The Flexible Working Bill has received Royal Assent and is now law. Campaigners celebrate - but what do HR leaders need to know about it, and what can they do to implement it?
While you might think remote work is synonymous with flexible work, the office official description of the Flexible Working Bill reads: A Bill to make provision in relation to the right of employees and other workers to request variations to particular terms and conditions of employment, including working hours, times and locations.
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The concept of flexible working typically refers to arrangements that allow employees to have more control over their work hours, location, and schedule. This can include options like remote work, compressed workweeks, job-sharing, and flexible start and finish times. These arrangements aim to provide a better work-life balance for employees and may also benefit employers by increasing productivity and employee satisfaction.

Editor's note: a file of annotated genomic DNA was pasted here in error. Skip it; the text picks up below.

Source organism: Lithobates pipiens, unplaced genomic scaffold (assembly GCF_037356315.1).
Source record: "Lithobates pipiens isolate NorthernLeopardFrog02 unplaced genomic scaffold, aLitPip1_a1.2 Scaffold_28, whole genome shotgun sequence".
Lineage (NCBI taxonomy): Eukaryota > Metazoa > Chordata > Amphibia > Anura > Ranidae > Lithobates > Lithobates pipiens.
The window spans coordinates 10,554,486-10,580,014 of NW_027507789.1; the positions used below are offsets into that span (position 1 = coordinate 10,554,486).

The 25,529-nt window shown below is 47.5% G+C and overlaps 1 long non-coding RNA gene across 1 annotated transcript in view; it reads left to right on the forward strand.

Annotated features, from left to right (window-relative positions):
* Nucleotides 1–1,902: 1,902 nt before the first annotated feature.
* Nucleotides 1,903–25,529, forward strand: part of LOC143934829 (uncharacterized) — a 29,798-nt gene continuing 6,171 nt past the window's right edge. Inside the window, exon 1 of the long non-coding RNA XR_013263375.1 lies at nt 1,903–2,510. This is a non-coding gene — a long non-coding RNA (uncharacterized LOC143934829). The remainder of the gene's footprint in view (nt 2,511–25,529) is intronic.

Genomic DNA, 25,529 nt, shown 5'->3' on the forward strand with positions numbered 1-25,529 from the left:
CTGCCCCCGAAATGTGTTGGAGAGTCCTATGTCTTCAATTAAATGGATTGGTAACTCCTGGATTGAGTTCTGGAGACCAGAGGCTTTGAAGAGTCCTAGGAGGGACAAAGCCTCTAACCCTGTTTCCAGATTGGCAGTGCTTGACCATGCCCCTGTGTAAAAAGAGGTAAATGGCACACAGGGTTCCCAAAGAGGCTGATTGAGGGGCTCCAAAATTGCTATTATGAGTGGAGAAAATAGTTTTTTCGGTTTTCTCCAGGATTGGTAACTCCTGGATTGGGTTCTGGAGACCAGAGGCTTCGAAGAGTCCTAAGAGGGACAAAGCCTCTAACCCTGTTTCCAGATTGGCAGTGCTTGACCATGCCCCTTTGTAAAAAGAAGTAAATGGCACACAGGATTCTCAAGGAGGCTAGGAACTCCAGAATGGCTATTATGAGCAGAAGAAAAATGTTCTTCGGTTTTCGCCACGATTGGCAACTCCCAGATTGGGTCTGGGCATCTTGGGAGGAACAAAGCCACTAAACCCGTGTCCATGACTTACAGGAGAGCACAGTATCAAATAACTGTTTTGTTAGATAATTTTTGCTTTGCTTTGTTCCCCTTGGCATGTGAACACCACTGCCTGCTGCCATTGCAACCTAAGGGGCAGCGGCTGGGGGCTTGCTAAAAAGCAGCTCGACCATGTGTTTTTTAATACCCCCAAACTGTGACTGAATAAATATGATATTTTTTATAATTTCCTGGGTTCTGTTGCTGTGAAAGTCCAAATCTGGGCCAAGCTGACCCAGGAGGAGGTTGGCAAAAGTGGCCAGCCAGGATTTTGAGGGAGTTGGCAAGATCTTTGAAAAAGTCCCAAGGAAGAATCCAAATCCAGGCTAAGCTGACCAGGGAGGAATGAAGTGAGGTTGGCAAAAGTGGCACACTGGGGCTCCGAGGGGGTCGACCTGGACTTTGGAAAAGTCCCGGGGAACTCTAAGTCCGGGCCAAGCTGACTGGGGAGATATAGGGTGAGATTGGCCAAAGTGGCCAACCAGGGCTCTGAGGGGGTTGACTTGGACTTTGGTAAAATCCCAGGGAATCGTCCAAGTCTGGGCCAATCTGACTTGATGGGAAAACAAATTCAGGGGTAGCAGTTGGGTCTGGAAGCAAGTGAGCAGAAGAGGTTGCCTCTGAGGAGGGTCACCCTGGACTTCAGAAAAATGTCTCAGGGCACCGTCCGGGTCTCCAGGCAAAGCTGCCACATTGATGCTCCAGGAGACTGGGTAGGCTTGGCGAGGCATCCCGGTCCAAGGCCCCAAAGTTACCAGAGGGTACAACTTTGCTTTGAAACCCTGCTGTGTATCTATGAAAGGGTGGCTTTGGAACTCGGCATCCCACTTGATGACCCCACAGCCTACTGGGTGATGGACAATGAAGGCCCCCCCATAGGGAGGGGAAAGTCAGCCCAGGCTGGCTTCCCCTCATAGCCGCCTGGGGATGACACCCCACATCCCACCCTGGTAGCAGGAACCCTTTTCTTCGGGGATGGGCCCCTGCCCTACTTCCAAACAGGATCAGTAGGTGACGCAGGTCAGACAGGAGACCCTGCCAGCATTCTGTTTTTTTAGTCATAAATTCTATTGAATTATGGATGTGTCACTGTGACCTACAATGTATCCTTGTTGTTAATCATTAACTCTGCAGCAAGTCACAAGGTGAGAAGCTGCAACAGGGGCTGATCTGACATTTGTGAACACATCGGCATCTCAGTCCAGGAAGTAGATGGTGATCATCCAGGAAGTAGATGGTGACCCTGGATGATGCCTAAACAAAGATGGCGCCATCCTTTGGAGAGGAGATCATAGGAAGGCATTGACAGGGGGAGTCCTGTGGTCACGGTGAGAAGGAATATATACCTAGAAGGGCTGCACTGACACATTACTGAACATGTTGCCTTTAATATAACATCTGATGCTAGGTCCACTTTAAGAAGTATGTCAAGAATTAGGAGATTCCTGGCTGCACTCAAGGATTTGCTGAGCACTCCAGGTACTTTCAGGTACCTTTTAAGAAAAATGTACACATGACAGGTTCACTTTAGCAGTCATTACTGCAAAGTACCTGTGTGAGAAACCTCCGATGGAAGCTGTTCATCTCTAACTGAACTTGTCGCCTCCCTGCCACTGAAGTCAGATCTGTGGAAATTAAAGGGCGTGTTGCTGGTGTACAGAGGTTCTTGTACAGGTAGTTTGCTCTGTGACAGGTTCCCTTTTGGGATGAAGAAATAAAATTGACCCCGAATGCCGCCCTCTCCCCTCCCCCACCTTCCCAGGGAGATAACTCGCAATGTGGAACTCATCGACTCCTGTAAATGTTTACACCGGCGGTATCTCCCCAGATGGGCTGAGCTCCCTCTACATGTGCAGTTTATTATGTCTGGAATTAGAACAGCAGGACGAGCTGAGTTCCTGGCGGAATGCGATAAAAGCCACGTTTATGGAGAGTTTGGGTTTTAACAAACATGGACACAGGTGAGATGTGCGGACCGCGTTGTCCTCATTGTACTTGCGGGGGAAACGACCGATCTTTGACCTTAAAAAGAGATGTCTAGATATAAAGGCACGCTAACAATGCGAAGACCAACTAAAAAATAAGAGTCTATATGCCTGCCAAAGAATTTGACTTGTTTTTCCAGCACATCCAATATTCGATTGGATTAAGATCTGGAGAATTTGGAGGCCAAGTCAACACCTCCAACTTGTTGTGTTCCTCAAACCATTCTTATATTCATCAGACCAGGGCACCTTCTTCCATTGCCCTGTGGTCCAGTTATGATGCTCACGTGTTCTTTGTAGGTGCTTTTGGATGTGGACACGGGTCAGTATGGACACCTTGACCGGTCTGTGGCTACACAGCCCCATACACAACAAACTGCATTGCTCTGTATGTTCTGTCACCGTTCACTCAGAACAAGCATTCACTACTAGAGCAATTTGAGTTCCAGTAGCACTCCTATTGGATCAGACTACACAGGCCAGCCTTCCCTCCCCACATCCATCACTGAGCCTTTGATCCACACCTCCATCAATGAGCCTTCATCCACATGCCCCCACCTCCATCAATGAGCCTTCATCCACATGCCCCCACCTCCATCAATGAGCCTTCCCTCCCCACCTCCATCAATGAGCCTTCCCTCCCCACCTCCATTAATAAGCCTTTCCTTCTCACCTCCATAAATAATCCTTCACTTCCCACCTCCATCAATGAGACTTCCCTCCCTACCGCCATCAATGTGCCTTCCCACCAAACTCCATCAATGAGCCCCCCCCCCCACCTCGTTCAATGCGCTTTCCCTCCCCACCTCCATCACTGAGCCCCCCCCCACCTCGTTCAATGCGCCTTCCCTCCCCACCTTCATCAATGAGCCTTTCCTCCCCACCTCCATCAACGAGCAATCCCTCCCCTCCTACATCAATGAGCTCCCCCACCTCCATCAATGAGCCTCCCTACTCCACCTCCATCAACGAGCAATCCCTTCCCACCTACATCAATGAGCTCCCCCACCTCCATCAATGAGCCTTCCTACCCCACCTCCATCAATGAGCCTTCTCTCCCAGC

To be clear, the only job we reckon can’t be done flexibly - core hours, job shares, ward-led rostering, part time, working from home, compressed hours - is on an oil rig.
It might bring to mind the idea of working remotely - especially post-pandemic. But the idea of flexible working is much more than that. It's about how and when we work, too. The bill has come about after nearly 10 years of campaigning by Anna Whitehouse, who founded the Flex Appeal movement in 2015.